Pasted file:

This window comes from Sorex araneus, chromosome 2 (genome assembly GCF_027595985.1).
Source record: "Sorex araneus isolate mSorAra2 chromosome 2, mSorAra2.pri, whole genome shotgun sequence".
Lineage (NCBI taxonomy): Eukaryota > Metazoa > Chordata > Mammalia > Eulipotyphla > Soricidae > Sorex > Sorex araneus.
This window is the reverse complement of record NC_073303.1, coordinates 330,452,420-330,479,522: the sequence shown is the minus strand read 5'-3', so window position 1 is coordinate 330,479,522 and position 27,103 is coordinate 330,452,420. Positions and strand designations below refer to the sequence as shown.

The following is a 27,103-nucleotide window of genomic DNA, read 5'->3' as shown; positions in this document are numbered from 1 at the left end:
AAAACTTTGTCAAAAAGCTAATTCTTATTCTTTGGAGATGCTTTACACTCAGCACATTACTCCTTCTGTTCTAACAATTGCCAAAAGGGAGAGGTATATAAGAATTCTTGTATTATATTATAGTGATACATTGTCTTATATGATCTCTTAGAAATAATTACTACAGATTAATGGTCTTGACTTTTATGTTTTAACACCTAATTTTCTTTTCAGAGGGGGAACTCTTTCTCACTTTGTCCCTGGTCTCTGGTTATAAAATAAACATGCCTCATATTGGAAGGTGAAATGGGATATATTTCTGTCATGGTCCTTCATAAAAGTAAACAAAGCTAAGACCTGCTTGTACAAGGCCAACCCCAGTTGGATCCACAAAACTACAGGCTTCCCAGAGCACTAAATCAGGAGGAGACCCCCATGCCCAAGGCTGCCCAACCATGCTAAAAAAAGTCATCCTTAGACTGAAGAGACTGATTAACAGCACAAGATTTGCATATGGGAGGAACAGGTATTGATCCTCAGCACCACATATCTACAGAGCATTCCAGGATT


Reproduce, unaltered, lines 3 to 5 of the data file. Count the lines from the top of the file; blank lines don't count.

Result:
Lineage (NCBI taxonomy): Eukaryota > Metazoa > Chordata > Mammalia > Eulipotyphla > Soricidae > Sorex > Sorex araneus.
This window is the reverse complement of record NC_073303.1, coordinates 330,452,420-330,479,522: the sequence shown is the minus strand read 5'-3', so window position 1 is coordinate 330,479,522 and position 27,103 is coordinate 330,452,420. Positions and strand designations below refer to the sequence as shown.

The following is a 27,103-nucleotide window of genomic DNA, read 5'->3' as shown; positions in this document are numbered from 1 at the left end: